Are African-Americans as successful as Caucasians after laparoscopic gastric bypass?
Madan et al. Apr 2007
PubMed abstract


BACKGROUND: Laparoscopic Roux-en-Y gastric bypass (LRYGBP) has been demonstrated to provide weight loss comparable to open gastric bypass. It has been suggested that African-Americans (AA) are not as successful as Caucasians (CA) after bariatric surgery. Our hypothesis was that AAs are just as successful as CA after LRYGBP in terms of weight loss and comorbidity improvement.

METHODS: A retrospective chart review was performed on all AA and CA patients who underwent LRYGBP for a 6-month period. Success after LRYGBP [defined as (1) 25% loss of preoperative weight, (2) 50% excess weight loss (EWL), or (3) weight loss to within 50% ideal weight] was compared by ethnicity.

RESULTS: 102 patients were included in this study. 97 patients (30 AA patients and 67 CA patients) had at least 1-year follow-up data available. Preoperative data did not differ between both groups. There was a statistically significant difference in %EWL between AA and CA (66% vs 74%; P<0.05). However, there was no ethnic difference in the percentage of patients with successful weight loss (as defined by any of the above 3 criteria). Furthermore, there was no statistical difference between the percentages of AA and CA patients who had improved or resolved diabetes and hypertension.

CONCLUSIONS: LRYGBP offers good weight loss in all patients. While there may be greater %EWL in CA patients, no ethnic difference in successful weight loss exists. More importantly, co-morbidities improve or resolve equally between AA and CA patients. LRYGBP should be considered successful in AA patients.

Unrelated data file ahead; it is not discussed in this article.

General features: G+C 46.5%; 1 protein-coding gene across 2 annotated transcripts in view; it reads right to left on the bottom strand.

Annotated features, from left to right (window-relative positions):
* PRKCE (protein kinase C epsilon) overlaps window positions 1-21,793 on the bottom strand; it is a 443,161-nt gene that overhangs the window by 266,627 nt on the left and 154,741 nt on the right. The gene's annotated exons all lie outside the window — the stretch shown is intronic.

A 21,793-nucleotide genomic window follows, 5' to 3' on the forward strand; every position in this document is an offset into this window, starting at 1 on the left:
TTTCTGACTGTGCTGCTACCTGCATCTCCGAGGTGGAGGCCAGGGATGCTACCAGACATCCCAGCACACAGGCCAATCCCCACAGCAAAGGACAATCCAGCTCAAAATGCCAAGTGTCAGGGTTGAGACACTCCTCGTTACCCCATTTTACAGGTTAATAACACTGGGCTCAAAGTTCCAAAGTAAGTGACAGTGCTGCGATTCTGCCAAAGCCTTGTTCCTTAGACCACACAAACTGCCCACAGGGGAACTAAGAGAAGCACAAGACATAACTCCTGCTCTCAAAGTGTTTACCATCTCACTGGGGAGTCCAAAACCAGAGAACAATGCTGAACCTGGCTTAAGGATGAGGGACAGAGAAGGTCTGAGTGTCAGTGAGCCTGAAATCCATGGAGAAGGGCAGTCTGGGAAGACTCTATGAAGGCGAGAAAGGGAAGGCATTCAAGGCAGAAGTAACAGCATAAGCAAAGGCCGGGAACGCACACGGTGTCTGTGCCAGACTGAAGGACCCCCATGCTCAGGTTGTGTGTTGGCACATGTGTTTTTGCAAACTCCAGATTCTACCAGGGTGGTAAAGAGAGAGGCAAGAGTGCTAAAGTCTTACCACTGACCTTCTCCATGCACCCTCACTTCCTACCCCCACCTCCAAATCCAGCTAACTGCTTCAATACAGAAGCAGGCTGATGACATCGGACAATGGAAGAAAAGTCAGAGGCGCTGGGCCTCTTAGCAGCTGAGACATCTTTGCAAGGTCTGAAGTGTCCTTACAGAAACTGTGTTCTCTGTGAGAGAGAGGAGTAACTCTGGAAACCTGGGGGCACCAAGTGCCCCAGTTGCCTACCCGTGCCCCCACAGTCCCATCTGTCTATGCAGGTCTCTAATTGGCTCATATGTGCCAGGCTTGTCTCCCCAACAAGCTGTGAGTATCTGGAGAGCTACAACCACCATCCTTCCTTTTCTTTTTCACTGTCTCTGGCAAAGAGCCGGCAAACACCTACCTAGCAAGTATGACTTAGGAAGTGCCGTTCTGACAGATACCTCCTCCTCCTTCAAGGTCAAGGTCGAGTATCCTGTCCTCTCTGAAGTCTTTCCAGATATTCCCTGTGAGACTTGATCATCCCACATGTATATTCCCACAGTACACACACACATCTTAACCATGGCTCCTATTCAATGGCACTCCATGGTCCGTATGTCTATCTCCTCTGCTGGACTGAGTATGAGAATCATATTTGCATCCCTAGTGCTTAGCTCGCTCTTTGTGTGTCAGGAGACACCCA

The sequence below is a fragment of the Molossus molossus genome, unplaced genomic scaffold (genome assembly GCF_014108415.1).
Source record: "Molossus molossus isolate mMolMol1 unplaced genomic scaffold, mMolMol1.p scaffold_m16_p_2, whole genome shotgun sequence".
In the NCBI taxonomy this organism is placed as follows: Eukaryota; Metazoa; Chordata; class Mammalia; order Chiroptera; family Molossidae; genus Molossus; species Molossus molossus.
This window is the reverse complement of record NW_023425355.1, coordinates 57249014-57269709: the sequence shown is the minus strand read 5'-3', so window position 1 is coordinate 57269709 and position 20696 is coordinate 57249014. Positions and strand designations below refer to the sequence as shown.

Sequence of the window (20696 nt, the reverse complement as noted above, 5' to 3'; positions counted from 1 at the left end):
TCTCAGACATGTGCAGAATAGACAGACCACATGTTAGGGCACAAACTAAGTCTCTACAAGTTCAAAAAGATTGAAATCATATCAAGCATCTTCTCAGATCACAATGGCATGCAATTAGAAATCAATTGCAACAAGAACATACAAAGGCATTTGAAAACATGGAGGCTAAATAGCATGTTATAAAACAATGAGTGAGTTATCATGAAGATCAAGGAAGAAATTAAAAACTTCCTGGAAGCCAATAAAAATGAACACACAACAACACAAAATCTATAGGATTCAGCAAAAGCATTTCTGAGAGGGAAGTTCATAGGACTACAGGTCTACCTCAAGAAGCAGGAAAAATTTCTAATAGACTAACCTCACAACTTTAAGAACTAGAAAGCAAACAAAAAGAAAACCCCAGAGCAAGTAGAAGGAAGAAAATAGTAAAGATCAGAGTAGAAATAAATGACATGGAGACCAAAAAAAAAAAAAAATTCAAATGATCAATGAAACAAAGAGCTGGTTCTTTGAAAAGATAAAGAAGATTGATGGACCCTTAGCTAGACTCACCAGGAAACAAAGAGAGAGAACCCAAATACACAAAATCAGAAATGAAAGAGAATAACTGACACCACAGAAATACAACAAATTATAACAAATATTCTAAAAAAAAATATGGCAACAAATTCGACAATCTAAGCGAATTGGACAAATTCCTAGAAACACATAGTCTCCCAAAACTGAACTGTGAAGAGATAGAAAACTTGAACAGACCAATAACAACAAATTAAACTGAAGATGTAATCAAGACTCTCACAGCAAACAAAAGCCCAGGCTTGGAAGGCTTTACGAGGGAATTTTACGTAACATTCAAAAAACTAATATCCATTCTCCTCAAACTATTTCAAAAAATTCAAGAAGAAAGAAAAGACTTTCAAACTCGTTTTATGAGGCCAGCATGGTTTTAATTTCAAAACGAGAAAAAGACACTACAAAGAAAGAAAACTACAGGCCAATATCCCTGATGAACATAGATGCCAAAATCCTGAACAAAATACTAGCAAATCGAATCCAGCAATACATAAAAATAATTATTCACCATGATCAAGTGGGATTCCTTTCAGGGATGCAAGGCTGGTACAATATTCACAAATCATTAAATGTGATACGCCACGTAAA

Ethnic differences in obesity and surgical weight loss between African-American and Caucasian females.
Buffington et al. Feb 2006
PubMed abstract


BACKGROUND: In the general population, African-American females are more obese and resistant to weight loss than Caucasian women. In the present study, we examined the severity of obesity among morbidly obese African-American and Caucasian females, studied the effectiveness of Roux-en-Y gastric bypass (RYGBP), and sought to identify factors contributing to obesity and weight loss.

METHODS: The study population included 153 morbidly obese females randomly selected from our general bariatric patient population. Anthropometric measurements consisted of body weight, body mass index (BMI), excess weight, and waist, hip, thigh, and neck circumferences. Factors that may contribute to obesity included age, age of obesity onset, number of childbirths, calorie intake, diet composition, and degree of psychological distress. The effects of RYBGP were studied in weight-matched groups of African-American and Caucasian females (n=37 per group) at weight loss nadir, i.e. 12 to 18 months after surgery.

RESULTS: We found that morbid obesity is more severe among African-American than Caucasian females. The greater degree of obesity of African-American, as compared to Caucasian, females is not due to ethnic differences in calorie intake, diet composition, age or age of obesity onset, number of childbirths, and psychological distress. RYGBP is less effective in reducing body fat and, consequently, excess body weight of the African-American than the Caucasian females, suggesting possible ethnic differences in fat metabolism.